Review: Red Raw, The Stand

Compere Ray Bradshaw got the evening off to a flying start
Compere Ray Bradshaw got the evening off to a flying start
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It’s only a few simple words, but it can be the death knell for a budding romance or long-standing friendship.


“Fancy checking out some open-mic comedy?” can strike fear into even the hardest of hearts but sometimes, just sometimes, you can reap some truly unexpected rewards. And Red Raw, The Stand’s weekly showcase for newbies, is one such occasion

Affable Glaswegian Ray Bradshaw compered and he instantly had the busy venue in stitches, dishing out ritual public humiliation to an unfortunate drama student and engaging a Romanian audience member in an amusingly daft conversation about a magical watch.

First up was self-confessed “word nerd” Becky Pride who, despite some neat wordplay, was hampered by nerves and rushed her delivery.

Alex Donald followed with aimless, unfunny remarks about life working at Edinburgh Zoo. Budding comedians take note – if you have to ask “no, just me?” after each observation, then you probably need some better material.

Tim Avinou showed promise after a hesitant start with a tale about talking to plants and the likeable Che Burnley gave an assured performance that covered scoring points against his partner, beating cancer and the birth of his child, with a clever pay-off linking all three.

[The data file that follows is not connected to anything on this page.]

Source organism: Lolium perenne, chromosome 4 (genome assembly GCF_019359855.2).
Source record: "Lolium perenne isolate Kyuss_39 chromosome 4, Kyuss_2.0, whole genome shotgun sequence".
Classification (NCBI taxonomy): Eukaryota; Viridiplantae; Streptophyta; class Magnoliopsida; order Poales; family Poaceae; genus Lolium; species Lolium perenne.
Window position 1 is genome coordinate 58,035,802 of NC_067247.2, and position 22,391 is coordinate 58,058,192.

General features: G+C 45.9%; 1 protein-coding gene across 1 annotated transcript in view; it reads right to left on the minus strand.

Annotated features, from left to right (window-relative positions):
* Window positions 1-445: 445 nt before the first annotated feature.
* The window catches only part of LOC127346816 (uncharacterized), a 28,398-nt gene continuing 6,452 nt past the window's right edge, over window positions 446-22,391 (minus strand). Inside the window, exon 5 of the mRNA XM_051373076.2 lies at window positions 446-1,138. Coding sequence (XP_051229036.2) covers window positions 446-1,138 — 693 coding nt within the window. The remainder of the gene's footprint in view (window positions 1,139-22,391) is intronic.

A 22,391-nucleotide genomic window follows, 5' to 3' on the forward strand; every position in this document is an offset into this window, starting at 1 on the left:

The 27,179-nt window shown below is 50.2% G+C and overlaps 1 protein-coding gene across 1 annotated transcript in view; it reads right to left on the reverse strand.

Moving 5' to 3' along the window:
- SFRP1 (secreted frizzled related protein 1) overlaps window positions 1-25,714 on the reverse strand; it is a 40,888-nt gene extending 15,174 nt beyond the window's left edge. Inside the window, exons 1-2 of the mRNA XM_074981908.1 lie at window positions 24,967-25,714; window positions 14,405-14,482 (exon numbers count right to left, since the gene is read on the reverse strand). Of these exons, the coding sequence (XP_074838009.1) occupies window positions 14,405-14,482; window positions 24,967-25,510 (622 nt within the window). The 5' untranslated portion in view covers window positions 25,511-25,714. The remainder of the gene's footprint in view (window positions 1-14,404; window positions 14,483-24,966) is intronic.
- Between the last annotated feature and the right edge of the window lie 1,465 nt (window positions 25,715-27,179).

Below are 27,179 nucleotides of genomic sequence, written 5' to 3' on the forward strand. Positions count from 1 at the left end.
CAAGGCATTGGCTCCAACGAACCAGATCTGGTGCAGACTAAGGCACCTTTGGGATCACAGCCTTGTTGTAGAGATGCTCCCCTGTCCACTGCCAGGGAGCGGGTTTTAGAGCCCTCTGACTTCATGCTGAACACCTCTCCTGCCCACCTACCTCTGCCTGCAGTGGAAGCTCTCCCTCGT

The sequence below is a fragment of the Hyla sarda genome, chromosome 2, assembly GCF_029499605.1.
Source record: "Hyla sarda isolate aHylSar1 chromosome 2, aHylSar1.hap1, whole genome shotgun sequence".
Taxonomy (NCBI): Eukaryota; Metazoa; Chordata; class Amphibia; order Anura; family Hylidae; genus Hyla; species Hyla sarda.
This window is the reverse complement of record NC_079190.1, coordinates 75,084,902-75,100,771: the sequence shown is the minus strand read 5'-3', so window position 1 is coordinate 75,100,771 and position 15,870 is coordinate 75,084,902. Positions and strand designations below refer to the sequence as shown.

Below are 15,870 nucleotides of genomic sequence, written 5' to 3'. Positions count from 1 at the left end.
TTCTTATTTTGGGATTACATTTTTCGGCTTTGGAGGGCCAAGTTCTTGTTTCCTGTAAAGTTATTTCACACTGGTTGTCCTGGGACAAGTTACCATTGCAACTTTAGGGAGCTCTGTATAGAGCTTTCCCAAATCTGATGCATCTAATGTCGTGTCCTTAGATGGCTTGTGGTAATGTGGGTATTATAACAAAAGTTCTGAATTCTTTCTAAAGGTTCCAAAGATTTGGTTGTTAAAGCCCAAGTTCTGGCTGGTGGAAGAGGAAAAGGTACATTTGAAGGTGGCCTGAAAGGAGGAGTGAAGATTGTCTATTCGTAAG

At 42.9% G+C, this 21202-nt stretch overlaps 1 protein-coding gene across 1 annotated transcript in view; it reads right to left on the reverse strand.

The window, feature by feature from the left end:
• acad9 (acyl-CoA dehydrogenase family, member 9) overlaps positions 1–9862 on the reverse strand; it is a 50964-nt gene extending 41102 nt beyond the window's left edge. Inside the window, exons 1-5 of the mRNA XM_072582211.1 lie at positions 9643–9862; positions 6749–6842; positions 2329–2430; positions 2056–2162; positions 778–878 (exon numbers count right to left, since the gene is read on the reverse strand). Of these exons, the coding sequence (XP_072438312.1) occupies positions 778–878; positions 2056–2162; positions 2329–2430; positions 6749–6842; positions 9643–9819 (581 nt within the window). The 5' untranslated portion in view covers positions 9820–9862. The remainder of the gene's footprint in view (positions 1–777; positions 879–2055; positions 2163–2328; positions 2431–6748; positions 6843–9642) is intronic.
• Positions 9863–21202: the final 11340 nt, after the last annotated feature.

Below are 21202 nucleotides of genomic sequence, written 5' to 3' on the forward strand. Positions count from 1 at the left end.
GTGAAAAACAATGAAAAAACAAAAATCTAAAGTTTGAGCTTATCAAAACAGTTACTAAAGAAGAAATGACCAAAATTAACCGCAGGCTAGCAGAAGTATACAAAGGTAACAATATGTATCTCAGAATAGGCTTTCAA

Songs about Eurovision and The X Factor by oddball duo Popart then caused hysterics, but for the wrong reasons, while Paul Grassick’s invective about bank loans fell flat, leaving it to a complete beginner to rescue proceedings.

Only taking to the stage in order to win a £5 bet, the unassuming Ritwik Deo successfully skewered colonialist attitudes with style.

Birkenhead mum-of-three Helen Keeler amused with her inability to recognise faces, before a welcome appearance from Festival regular Tom Stade. With his trademark stoner drawl, the Canadian was a hilarious stand-out, riffing about buying glasses, Romeo and Juliet, and his love of socks with sandals.

It was a hard act to follow, something acknowledged by headliner Mark Nelson, but the former Scottish Comedian of the Year managed ably, delivering dry assessments of driving instructors, the Commonwealth Games and T in the Park undesirables, rounding off a surprisingly excellent evening with a flourish.

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